“They are corrupt — corrupt,” I kept saying to myself, over and over again, as I paced around the room. It was the first time I’d ever used that word about people I actually knew, and again the idea that I could take a moral stand — or rather, that I couldn’t avoid taking one — filled me with the same confusion it had that morning.
I donÃ¢â‚¬â„¢t want to leave the impression that The Dud Avocado is in any way po-faced. It is above all a book about youth, about a clever girl’s realization that she is up to her ears in possibility, and every page bears the breathless stamp of her new-found freedom: “Frequently, walking down the streets in Paris alone, I’ve suddenly come upon myself in a store window grinning foolishly away at the thought that no one in the world knew where I was at just that moment.” In the very first sentence, Sally tells us that it is “a hot, peaceful, optimistic sort of day in September,” the kind of day that Ned Rorem, another clever young American who came to Paris in the Fifties, must surely have had in mind when he turned Robert Hillyer’s “Early in the Morning” into a perfect little song about what it feels like to find love on the rue François Premier: “I was twenty and a lover/And in Paradise to stay,/Very early in the morning/Of a lovely summer day.” If you read it without laughing, you have no sense of humor, but if you read it without shedding at least one tear, you have no memory.
The Dud Avocado was extremely well received on its initial publication. “It made me laugh, scream and guffaw (which, incidentally, is a great name for a law firm),” Groucho Marx declared in a fan letter to the author. “If this was actually your life, I don’t know how the hell you got through it.” It was, more or less, and Groucho didn’t know the half of it, for in 1951 Dundy had the bad luck to marry Kenneth Tynan, a great drama critic who turned out to be a comprehensively lousy husband, and though she would publish other good books, she never became quite as famous as she should have been. To make matters worse, Dundy began to lose her sight shortly after writing an alarmingly candid memoir cheerily titled Life Itself! in which she told her side of the unhappy story of her marriage. By then The Dud Avocado, her best book, had already gone through three or four cycles of obscurity and revival. Perhaps this long-overdue new edition will bring it the permanence it so richly deserves.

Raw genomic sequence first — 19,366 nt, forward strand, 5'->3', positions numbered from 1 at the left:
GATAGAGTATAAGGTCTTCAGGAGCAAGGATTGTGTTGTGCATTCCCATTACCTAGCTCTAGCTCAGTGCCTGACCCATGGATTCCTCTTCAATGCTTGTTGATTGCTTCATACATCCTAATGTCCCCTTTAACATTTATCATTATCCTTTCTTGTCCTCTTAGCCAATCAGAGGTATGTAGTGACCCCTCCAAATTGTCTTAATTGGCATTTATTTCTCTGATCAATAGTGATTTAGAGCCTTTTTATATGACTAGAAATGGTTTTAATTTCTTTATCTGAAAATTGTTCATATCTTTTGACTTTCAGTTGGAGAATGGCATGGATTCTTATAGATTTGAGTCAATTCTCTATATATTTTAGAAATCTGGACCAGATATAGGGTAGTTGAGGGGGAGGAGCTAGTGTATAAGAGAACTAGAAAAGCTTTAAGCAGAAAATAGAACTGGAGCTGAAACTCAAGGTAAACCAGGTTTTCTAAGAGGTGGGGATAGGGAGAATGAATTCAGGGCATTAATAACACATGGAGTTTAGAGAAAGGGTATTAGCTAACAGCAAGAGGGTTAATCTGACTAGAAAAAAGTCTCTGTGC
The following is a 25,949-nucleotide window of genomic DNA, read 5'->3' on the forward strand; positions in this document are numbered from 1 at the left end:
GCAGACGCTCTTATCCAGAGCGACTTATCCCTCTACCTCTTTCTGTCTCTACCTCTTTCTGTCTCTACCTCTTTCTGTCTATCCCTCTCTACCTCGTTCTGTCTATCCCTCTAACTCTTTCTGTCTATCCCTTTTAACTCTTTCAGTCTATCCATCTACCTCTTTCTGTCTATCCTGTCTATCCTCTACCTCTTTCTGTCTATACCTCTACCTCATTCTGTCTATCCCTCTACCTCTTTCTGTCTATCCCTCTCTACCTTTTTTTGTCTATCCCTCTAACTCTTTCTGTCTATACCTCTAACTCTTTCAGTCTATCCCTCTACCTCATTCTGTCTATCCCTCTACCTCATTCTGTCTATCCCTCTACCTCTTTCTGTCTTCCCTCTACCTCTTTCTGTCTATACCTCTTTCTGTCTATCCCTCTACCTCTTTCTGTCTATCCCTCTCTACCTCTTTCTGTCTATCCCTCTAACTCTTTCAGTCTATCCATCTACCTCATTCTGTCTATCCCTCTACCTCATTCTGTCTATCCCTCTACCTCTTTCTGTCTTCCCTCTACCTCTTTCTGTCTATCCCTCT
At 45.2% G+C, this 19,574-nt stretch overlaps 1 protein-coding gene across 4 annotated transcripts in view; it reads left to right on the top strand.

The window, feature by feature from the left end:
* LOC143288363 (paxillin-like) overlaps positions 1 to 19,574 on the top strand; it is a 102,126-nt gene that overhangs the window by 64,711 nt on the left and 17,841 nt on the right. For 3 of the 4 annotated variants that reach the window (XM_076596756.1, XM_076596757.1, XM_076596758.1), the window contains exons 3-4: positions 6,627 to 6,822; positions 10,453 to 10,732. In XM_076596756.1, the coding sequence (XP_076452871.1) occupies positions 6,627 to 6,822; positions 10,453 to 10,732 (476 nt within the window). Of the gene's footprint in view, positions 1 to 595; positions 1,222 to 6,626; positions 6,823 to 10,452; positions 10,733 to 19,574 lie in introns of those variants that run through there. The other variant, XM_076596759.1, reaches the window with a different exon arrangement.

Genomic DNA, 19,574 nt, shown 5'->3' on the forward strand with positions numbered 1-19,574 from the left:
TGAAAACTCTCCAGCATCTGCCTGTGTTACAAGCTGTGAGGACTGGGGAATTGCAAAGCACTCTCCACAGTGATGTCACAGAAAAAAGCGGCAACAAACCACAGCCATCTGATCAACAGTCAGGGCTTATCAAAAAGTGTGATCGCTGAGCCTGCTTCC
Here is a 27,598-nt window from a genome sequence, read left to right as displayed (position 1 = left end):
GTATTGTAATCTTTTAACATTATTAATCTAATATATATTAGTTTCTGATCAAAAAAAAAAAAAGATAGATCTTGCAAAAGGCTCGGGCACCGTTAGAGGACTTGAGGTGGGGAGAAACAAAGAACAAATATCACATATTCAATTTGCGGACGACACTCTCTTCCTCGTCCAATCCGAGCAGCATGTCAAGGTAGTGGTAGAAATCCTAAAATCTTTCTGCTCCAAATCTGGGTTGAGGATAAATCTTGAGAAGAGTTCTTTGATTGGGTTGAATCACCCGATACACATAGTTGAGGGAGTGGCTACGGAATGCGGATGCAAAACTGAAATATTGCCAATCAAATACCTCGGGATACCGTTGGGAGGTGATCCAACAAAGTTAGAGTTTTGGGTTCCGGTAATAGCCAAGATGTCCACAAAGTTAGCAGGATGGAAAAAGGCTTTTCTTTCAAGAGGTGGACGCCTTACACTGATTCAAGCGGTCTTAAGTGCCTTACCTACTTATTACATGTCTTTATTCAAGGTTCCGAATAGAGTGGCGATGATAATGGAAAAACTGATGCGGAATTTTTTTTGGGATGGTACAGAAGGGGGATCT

But even if The Dud Avocado is doomed to remain one of those novels that is loved by a few and unknown to everyone else, we lucky few who love it will never stop recommending it to our friends, for it is so full of charm and life and something not unlike wisdom that there will always be readers who open it up and see at once that it is just their kind of book. Every time I read it, I find myself tripping over sentences I long to have written: “A rowdy bunch on the whole, they were most of them so violently individualistic as to be practically interchangeable.” “It’s amazing how right you can sometimes be about a person you don’t know; it’s only the people you do know who confuse you.” “I mean, the question actors most often get asked is how they can bear saying the same things over and over again night after night, but God knows the answer to that is, don’t we all anyway; might as well get paid for it.” I rank it alongside Cakes and Ale, Scoop, Lucky Jim, and Dawn Powell’s A Time to Be Born, a quartet of soufflé-light entertainments that will still be giving pleasure long after most of the Serious Novels of the twentieth century are dead, buried, and forgotten. A chick litterateuse could do a lot worse for herself.